Vail Daily column: Things you don’t want to do when applying for a loan
Getting a mortgage requires opening many aspects of your life to scrutiny from people and computers. Chances are good that by the time your loan is complete, your lender may know more about you than your fiancee did when you got married.
Mortgage brokers and lenders have a serious responsibility to protect and keep your information confidential (unlike your fiancee, should they find a non-disclosure). We also practice common sense and discretion. During the past 23 years, I’ve stumbled upon references to bank accounts or credit cards that I’m fairly sure were unknown to a spouse and not said a word. I’m not the IRS, your mother or your priest.
But there are moments when a lender might inadvertently learn something that they wish they had not — we’re not your lawyer, either. There are many instances where a statutory law might not exist, but a regulatory rule may exist. Laws apply to everyone, regardless of profession. Regulatory rules, on the other hand, apply to those in a particular profession or undertaking a particular endeavor.
In my world, there are hundreds of regulatory rules from the federal government, federal agencies and the state, and many that require my clients’ compliance In addition, every lender we deal with has his or her own quirky expectations. I have to keep a state license and a federal registration to conduct my profession as well as keep the relationships open to a variety of lenders to serve my clients and make a living. I also feel a responsibility to educate my clients to keep them aware of rules that lenders and government agencies expect them to abide by.
One of the things few people realize is that if a real estate transaction involving a mortgage loan involves fraud, particularly if it’s a FHA or VA loan, there exists in mortgage land the equivalent of a no-fly (which means no-more-loans) list.
It is not particulary easy to get on this list, but once you are on it, your options for getting a federally insured mortgage shift to about zero, and there is a good chance you will be given a financial colonoscopy with no anesthesia should you apply for a conventional loan. No criminal conviction or trial is necessary to be put on this list. Rather, having a government agency determine that you broke a serious rule is what can put you on the list.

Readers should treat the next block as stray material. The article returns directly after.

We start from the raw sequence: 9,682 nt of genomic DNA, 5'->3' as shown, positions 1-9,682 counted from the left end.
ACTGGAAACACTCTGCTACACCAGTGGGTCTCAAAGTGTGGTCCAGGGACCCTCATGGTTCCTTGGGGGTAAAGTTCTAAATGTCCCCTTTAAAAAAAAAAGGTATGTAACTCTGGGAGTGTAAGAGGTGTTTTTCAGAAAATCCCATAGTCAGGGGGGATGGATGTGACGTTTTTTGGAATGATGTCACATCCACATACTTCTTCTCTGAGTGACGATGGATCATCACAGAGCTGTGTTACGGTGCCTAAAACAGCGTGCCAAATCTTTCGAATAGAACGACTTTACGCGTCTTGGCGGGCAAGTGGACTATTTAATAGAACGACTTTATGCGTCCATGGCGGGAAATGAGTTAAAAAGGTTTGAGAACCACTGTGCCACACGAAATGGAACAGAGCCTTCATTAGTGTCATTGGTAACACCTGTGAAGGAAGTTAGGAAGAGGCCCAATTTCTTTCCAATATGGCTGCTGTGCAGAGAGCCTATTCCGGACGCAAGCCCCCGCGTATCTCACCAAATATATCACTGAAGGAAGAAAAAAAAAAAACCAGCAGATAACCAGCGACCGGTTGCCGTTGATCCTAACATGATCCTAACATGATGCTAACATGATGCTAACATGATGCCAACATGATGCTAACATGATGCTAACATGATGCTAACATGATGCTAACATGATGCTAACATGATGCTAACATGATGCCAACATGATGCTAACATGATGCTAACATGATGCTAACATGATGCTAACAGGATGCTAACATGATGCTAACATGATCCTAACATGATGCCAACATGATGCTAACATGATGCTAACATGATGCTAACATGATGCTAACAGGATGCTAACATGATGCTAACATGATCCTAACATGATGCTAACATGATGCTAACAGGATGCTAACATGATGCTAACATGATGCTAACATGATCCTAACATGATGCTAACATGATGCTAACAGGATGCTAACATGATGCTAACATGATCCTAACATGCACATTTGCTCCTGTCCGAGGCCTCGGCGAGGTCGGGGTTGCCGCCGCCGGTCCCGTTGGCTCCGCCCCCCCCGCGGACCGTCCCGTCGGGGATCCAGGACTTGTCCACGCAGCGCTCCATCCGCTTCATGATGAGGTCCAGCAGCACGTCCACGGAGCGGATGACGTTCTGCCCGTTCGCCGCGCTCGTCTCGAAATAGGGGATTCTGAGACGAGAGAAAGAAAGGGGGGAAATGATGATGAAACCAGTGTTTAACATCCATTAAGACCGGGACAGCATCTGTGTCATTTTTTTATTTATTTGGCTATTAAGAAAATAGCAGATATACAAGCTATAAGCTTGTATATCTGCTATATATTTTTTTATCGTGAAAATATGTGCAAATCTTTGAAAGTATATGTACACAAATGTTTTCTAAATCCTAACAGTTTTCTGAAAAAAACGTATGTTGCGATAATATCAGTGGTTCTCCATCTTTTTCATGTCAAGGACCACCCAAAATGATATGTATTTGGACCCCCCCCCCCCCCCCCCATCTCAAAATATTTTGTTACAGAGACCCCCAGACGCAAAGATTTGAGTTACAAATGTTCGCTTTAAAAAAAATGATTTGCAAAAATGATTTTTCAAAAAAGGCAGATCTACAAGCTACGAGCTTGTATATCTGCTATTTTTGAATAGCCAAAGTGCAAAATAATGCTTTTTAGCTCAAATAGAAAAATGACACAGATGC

Further, the list is not restricted to the borrower. If there is any level of fraud involved that clearly was committed with the assistance or passive knowledge of the mortgage broker, lender, Realtor or title agency or its employees, then everyone involved in perpetrating the fraud can end up ineligible to touch any future deals.
The range of issues that can land you on this list includes anything that is designed to deceive a lender, seller or title company. Most common might be kickbacks from the Realtor to the buyer to induce the buyer to purchase a particular property or pay a higher price. Using a straw buyer to get a loan because the real buyer doesn’t have the credit or assets to get approved is a big one as well.
Another big one is any contract fraud such as post-dating a contract or distorting the actual terms between buyer and seller. If buyer and seller agree verbally that the buyer will pay a higher price and the seller will forget to take the Lexus in the garage with him when he moves, there is a definite problem.
From a lender’s perspective, if we become aware of issues such as planned contract fraud, then we have a obligation to at least try to stop it by explaining the consequences to all parties.
If the contract involving a fraudulent act is already signed and we learn of it before the application is signed, then we are faced with the dilemma of declining to take the application (in which case the borrower may reapply across the street and not mention the issue at hand) or turning evidence of the fraud over to the proper authorities, which generally would be the Department of Housing and Urban Development. If we learn of it during the loan processing period, then we are clearly obligated to start making some unpleasant phone calls.
Chris Neuswanger is a loan originator at Macro Financial Group in Avon and may be reached at 970-748-0342. He welcomes mortgage related inquiries from readers. His blog and a collection of his columns may be found at http://www.mtnmortgageguy.com.
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